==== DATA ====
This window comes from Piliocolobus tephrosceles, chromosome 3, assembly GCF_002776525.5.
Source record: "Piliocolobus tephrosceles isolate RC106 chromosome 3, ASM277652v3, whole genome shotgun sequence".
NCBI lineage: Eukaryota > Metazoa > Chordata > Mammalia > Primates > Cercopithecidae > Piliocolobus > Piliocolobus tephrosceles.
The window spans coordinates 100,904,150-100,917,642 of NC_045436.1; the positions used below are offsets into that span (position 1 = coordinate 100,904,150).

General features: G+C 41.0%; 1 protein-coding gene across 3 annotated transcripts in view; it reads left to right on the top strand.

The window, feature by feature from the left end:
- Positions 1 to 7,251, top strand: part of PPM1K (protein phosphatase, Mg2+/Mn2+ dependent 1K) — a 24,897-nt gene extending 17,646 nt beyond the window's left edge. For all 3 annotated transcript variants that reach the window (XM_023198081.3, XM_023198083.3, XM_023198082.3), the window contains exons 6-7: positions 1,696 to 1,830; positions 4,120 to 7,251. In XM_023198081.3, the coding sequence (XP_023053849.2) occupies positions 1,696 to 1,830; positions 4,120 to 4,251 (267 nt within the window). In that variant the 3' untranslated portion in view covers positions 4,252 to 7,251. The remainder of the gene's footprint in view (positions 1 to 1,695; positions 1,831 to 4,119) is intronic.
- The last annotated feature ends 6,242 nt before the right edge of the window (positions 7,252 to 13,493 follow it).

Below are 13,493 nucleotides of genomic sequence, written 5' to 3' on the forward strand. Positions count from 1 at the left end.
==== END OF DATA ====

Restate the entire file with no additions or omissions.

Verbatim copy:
This window comes from Piliocolobus tephrosceles, chromosome 3, assembly GCF_002776525.5.
Source record: "Piliocolobus tephrosceles isolate RC106 chromosome 3, ASM277652v3, whole genome shotgun sequence".
NCBI lineage: Eukaryota > Metazoa > Chordata > Mammalia > Primates > Cercopithecidae > Piliocolobus > Piliocolobus tephrosceles.
The window spans coordinates 100,904,150-100,917,642 of NC_045436.1; the positions used below are offsets into that span (position 1 = coordinate 100,904,150).

General features: G+C 41.0%; 1 protein-coding gene across 3 annotated transcripts in view; it reads left to right on the top strand.

The window, feature by feature from the left end:
- Positions 1 to 7,251, top strand: part of PPM1K (protein phosphatase, Mg2+/Mn2+ dependent 1K) — a 24,897-nt gene extending 17,646 nt beyond the window's left edge. For all 3 annotated transcript variants that reach the window (XM_023198081.3, XM_023198083.3, XM_023198082.3), the window contains exons 6-7: positions 1,696 to 1,830; positions 4,120 to 7,251. In XM_023198081.3, the coding sequence (XP_023053849.2) occupies positions 1,696 to 1,830; positions 4,120 to 4,251 (267 nt within the window). In that variant the 3' untranslated portion in view covers positions 4,252 to 7,251. The remainder of the gene's footprint in view (positions 1 to 1,695; positions 1,831 to 4,119) is intronic.
- The last annotated feature ends 6,242 nt before the right edge of the window (positions 7,252 to 13,493 follow it).

Below are 13,493 nucleotides of genomic sequence, written 5' to 3' on the forward strand. Positions count from 1 at the left end.